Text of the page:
Thursday, May 5, 2016

The Contributions of the Greeks

In summing up the importance of Greek culture on our civilization today, please copy the following information into your notes.

Contributions of the Greeks
Note some of the significant achievements of the Greeks in literature:

In the Theater of Epidaurus
POETRY: 
*Epic Poems - Long poems celebrating heroic deeds (like the Iliad and the Odyssey)

*Lyric Poems - Shorter poems dealing with personal feelings, such as love poetry

DRAMA:
*Many classical Greek plays are still performed

*Greeks invented comedy and tragedy as genres 


Who are some important Greek thinkers in the following fields? You don't have to memorize all of these Greeks' names, but at least read over the list and think about what the ancient Greeks have given to our modern culture...

FIELD: PHILOSOPHY
Thinkers: Socrates, Plato, Aristotle
Ideas or Discoveries: Seeking the truth by asking questions (also called the Socratic method


FIELD: ASTRONOMY
Thinker: Aristarchus
Ideas or Discoveries: Discovered that the Earth revolves around the sun
Hippocrates

FIELD: MATHEMATICS
Thinkers: Euclid, Archimedes, Eratosthenes, Pythagoras
Ideas or Discoveries: Major developments in geometry, mathematics, and calculus 

FIELD: MEDICINE
Thinkers: Hippocrates
Ideas or Discoveries: Discovery that there are natural causes for diseases (not just caused by angry gods). Doctors take the "Hippocratic oath" today

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How does Greek culture influence us today?
Note some of the significant achievements of the Greeks in literature:

Field of Study                    What the Greeks Developed                Modern Example
GOVERNMENT                 DEMOCRACY                                   (Can you think of one?)

THEATER and                    COMEDY AND TRAGEDY              (movies and television)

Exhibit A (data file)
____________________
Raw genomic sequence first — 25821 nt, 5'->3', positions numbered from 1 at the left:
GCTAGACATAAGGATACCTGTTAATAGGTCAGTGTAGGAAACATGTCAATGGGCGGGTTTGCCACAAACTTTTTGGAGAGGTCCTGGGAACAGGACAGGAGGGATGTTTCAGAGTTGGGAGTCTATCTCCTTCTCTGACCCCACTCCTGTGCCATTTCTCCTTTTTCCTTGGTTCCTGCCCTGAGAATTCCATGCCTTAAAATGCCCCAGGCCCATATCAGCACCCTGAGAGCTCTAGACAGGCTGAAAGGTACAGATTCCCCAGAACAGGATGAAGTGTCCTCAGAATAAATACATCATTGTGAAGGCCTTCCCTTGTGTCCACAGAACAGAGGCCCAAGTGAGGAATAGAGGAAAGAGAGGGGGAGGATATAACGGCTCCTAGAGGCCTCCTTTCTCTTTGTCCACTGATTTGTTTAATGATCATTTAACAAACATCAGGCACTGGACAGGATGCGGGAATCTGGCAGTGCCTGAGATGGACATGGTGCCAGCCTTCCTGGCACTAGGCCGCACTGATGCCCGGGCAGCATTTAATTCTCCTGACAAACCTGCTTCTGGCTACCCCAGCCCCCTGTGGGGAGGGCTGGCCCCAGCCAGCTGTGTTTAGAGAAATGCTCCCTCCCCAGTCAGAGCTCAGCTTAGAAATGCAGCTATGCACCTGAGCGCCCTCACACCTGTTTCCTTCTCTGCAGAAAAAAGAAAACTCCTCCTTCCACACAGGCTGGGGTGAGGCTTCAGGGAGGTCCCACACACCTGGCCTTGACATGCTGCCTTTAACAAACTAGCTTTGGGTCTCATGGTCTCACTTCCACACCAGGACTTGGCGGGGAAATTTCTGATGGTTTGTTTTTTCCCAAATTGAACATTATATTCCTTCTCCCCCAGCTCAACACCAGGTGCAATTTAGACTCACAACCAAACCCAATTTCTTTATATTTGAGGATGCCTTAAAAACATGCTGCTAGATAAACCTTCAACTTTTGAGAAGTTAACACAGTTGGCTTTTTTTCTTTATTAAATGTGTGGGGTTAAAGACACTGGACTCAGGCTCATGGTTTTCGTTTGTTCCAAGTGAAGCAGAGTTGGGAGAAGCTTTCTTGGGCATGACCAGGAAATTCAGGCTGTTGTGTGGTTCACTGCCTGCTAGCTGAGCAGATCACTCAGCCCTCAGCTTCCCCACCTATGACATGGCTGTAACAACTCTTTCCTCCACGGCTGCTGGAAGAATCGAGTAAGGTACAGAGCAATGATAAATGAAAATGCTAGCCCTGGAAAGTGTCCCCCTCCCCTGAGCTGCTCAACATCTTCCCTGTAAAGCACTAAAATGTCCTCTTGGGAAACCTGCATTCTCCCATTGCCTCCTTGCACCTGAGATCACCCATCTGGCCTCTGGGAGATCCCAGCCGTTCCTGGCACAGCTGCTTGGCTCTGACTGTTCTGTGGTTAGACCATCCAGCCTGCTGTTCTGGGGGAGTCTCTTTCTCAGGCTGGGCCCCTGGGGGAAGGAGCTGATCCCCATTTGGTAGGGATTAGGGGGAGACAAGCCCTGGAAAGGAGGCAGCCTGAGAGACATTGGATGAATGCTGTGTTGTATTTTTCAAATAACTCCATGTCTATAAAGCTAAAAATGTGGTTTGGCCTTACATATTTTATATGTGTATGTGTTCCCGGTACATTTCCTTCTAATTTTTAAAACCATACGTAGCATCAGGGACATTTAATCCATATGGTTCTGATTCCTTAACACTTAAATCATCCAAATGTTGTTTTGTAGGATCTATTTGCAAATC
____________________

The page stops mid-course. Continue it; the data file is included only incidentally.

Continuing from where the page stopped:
LITERATURE                    EPIC and LYRIC POEMS                  (book series, pop songs)

PHILOSOPHY and             CONCLUSIONS based on                  (journalism, modern
HISTORY                            EVIDENCE                                         philosophy, scientific method)

ART and                              LIFELIKE sculptures,                         (modern statues, buildings)
ARCHITECTURE              TEMPLES with COLUMNS

SCIENCE and                     GEOMETRY, ASTRONOMY,            (modern math, science,
MATH                                 MEDICINE                                           medicine)












Alexander the Great

In summing up the importance of Alexander the Great, please copy the following information into your notes.


Alexander the Great and His Influence
What three military methods did King Philip use to build Macedonia’s military power?

Professional army: 
*Full-time
*Highly trained                                                   
*Well paid

New battle formations:
*phalanx (line of soldiers with long spears)


New weapons and war machines:
*Catapults
*Battering ram

Each of the following was part of Alexander’s strategy for building an empire.

STRATEGY: Conquering New Lands
HOW DID IT HELP ALEXANDER? 
*Gave Alexander additional land, power, and wealth.
*Empire extended into Egypt, Persia, India, Asia Minor, Syria, and Libya. 

STRATEGY: Establishing Features of Greek Culture in Conquered Lands
HOW DID IT HELP ALEXANDER?
*Modeling new cities after Greek cities.
*Leaving Greeks to rule colonies.
*UNIFYING ENTIRE EMPIRE 

STRATEGY: Adopting Features of the Conquered Culture
HOW DID IT HELP ALEXANDER?
*Adopted some aspects of native cultures.
*Many conquered people adopted Greek language, religion, and literature.
*Local people feel like Alexander is one of them. 

STRATEGY: Founding Cities and Naming Them after Himself
HOW DID IT HELP ALEXANDER?
*Building cities, not just destroying.
*Left Greek culture and government.
*Cities named for him remind others he is GREAT. 

STRATEGY: Establishing Alexandria (in Egypt) as an intellectual center
HOW DID IT HELP ALEXANDER?
*Library and schools in Alexandria had a HUGE impact on education and thinking.


Why did the empire break apart after Alexander’s death?